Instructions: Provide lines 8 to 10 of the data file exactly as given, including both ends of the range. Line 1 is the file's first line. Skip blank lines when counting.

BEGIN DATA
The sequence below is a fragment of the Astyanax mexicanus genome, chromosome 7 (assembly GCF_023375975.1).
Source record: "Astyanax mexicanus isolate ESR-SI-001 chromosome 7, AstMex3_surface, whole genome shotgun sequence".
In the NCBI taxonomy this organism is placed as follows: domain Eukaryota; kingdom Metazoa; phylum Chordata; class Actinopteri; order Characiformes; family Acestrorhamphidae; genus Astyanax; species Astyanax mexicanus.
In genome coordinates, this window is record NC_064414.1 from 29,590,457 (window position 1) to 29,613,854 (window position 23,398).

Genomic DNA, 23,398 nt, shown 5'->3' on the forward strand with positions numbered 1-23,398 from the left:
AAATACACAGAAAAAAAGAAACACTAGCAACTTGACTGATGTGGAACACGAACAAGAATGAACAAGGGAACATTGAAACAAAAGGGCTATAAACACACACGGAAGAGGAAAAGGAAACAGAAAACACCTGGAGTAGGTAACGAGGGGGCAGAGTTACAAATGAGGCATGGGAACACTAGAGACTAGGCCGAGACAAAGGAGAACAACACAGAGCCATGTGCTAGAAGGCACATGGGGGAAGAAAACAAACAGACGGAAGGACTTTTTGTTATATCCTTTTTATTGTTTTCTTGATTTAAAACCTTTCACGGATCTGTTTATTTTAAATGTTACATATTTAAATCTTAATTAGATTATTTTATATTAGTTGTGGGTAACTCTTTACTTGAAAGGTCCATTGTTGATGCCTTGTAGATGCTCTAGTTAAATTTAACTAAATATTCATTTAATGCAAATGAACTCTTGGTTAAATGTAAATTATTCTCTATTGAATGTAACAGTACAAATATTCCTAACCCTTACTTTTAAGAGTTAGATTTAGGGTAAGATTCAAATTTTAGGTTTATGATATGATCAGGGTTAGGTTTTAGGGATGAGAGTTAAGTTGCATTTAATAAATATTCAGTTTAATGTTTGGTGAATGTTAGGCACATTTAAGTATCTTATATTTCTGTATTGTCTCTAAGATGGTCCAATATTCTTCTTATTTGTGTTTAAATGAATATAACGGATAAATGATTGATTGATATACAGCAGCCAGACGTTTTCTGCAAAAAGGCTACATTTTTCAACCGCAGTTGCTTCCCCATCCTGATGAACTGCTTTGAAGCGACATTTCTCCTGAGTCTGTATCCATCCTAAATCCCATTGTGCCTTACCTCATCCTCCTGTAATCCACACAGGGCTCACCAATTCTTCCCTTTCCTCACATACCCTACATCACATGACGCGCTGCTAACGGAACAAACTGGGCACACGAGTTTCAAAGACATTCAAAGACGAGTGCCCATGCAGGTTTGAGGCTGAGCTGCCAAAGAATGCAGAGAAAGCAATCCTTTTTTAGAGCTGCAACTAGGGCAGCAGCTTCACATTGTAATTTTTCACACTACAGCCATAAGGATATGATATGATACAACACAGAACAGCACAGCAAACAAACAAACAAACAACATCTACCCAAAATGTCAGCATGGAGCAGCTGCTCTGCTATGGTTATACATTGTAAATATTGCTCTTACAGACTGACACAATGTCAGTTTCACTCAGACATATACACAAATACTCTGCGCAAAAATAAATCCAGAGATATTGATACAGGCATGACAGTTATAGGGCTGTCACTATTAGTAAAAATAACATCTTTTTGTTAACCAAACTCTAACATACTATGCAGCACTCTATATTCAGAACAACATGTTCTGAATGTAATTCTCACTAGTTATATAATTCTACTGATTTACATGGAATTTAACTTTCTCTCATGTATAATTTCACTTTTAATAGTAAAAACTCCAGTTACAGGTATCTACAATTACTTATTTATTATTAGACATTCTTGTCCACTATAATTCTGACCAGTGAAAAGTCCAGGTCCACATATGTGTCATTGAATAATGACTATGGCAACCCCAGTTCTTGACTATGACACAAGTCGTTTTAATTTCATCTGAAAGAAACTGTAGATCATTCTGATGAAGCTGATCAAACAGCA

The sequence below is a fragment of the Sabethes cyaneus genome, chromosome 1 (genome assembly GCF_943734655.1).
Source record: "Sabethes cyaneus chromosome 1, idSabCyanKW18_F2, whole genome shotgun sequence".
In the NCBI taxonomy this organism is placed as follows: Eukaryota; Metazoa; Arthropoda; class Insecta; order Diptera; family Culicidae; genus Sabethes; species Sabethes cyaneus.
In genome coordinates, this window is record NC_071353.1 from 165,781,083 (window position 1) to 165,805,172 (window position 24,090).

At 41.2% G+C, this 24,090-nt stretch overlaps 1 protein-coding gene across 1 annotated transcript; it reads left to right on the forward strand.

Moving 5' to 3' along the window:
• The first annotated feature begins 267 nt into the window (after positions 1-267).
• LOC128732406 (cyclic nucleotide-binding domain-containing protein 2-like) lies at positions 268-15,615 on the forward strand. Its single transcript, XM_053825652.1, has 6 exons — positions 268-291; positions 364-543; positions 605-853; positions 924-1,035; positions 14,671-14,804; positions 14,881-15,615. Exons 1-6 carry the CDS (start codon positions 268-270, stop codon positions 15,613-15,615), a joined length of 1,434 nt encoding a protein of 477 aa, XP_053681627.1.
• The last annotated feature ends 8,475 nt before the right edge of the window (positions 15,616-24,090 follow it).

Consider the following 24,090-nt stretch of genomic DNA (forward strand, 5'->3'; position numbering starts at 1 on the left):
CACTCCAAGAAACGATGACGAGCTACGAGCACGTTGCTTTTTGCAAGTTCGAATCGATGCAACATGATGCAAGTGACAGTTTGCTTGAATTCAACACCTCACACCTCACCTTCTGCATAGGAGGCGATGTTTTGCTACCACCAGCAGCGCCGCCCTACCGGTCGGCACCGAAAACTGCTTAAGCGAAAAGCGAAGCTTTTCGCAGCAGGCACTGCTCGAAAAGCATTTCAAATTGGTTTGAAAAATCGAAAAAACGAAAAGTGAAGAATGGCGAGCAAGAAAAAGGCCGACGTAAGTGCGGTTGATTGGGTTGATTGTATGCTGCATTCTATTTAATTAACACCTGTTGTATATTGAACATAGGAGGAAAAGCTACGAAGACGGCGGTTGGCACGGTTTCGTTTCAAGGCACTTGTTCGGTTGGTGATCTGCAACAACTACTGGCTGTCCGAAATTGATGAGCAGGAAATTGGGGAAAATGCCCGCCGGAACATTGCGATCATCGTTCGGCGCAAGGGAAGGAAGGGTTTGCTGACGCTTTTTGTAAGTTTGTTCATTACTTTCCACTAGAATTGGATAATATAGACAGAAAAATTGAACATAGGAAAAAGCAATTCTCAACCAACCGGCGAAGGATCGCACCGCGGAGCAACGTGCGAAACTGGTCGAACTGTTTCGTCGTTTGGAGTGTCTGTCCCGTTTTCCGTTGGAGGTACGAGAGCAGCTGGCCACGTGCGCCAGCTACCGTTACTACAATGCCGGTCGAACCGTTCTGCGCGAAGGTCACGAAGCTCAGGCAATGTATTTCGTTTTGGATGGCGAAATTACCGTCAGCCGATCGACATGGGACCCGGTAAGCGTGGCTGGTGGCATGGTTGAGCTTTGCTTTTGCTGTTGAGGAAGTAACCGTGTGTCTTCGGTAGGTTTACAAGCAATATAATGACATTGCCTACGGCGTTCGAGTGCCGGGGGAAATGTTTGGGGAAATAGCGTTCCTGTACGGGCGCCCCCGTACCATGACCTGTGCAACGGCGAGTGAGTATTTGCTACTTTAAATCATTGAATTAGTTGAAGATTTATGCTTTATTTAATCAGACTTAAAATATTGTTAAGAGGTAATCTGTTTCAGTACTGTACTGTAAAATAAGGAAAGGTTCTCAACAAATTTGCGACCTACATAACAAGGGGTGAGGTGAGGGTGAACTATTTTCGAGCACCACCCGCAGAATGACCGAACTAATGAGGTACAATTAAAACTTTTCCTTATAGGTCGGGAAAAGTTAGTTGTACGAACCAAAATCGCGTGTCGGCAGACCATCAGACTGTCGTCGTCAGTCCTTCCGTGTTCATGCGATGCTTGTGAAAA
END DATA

Source record: "Sabethes cyaneus chromosome 1, idSabCyanKW18_F2, whole genome shotgun sequence".
In the NCBI taxonomy this organism is placed as follows: Eukaryota; Metazoa; Arthropoda; class Insecta; order Diptera; family Culicidae; genus Sabethes; species Sabethes cyaneus.
In genome coordinates, this window is record NC_071353.1 from 165,781,083 (window position 1) to 165,805,172 (window position 24,090).